Full article is available at:
More articles about hand hygiene:
Many people sometimes wonder about the function of their ‘fingerprints’. Why do we have them? The answer is foundstarts in the sweat pores!
June 9, 2010
Dyshidrotic eczema is a chronic relapsing form of vesicular palmoplantar dermatitis of unknown etiology. Although the etiology is unclear, there is a strong association with atopy. Fifty percent of patients with dyshidrotic eczema will also have atopic dermatitis. Exogenous factors, especially metals (such as nickel), may trigger episodes.
Patients typically report pruritus of the hands and feet with a sudden onset of vesicles. On examination, patients will have symmetric crops of clear vesicles and/or bullae on the palms as well as lateral aspects of the fingers and toes, feet, and soles (shown). The distribution of lesions is 80% hands only, 10% feet only, and 10% feet and hands.
Lichen simplex chronicus is a thickening of the skin with variable scaling that arises secondary to repetitive scratching or rubbing. It is not a primary process, but develops when patients sense pruritus, repetitively excoriate the area, and develop lichenification.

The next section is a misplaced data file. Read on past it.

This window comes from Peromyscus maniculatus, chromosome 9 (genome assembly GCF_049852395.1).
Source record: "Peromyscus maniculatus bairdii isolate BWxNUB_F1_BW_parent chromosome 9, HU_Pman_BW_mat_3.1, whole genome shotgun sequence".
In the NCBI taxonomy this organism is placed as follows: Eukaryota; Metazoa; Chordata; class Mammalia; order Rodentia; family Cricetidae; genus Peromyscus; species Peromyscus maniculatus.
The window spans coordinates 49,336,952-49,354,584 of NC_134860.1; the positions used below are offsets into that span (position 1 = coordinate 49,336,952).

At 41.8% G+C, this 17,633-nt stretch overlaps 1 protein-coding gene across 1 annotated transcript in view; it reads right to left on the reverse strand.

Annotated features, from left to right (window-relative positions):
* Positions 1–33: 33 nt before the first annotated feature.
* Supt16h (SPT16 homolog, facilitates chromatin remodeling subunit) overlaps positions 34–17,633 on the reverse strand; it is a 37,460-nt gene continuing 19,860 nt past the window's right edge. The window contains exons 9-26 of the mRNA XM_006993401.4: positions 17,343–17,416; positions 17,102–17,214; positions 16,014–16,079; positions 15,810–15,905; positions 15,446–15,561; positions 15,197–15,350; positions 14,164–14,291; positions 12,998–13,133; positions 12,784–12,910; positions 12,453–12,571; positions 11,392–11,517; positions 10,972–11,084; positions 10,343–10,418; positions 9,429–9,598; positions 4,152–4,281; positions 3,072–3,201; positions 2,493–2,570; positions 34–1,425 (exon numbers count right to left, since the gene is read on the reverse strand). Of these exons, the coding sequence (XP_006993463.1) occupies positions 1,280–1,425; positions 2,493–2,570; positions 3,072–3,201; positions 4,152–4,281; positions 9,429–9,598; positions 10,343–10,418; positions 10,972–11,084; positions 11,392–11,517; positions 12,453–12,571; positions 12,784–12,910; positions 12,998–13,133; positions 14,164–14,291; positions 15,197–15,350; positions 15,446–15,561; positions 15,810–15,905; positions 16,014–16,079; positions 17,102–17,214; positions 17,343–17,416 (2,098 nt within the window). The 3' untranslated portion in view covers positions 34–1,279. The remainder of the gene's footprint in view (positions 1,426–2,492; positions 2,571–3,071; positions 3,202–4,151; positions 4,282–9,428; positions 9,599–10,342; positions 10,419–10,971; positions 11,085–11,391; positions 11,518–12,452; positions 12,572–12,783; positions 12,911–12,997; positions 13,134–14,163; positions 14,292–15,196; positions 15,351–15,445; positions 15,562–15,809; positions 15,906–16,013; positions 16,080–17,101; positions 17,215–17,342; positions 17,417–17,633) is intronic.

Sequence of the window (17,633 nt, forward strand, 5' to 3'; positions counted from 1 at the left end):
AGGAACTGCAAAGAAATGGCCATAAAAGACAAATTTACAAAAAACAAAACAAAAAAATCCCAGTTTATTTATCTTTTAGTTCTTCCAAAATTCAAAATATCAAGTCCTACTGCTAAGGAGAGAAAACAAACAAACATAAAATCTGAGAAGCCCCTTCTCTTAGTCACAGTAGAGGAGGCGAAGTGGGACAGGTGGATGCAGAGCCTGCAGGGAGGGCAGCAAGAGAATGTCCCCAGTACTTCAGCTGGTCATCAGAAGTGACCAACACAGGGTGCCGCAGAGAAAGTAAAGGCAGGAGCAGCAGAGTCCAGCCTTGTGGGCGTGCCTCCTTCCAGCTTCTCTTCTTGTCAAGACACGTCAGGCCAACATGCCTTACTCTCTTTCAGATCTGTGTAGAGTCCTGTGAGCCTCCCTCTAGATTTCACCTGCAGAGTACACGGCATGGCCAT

The etiology of the pruritus may be due to any underlying pathology, or none at all. Patients typically report stable pruritic plaques, most commonly on the scalp, nape of the neck, extensor forearms, elbows, vulva, scrotum, upper medial thighs, knees, lower legs, and ankles. Erythema is found in early lesions. The plaques are typically well demarcated, lichenified, firm, and rough with exaggerated skin lines. Hyperpigmentation may be present. Treatment is aimed at reducing pruritus with topical corticosteroids or oral antihistamines. In some patients, antianxiety medications are require.
Irritant contact dermatitis is a nonspecific response of the skin to direct chemical damage. It is the clinical result of inflammation arising from the release of proinflammatory cytokines from skin cells, principally keratinocytes.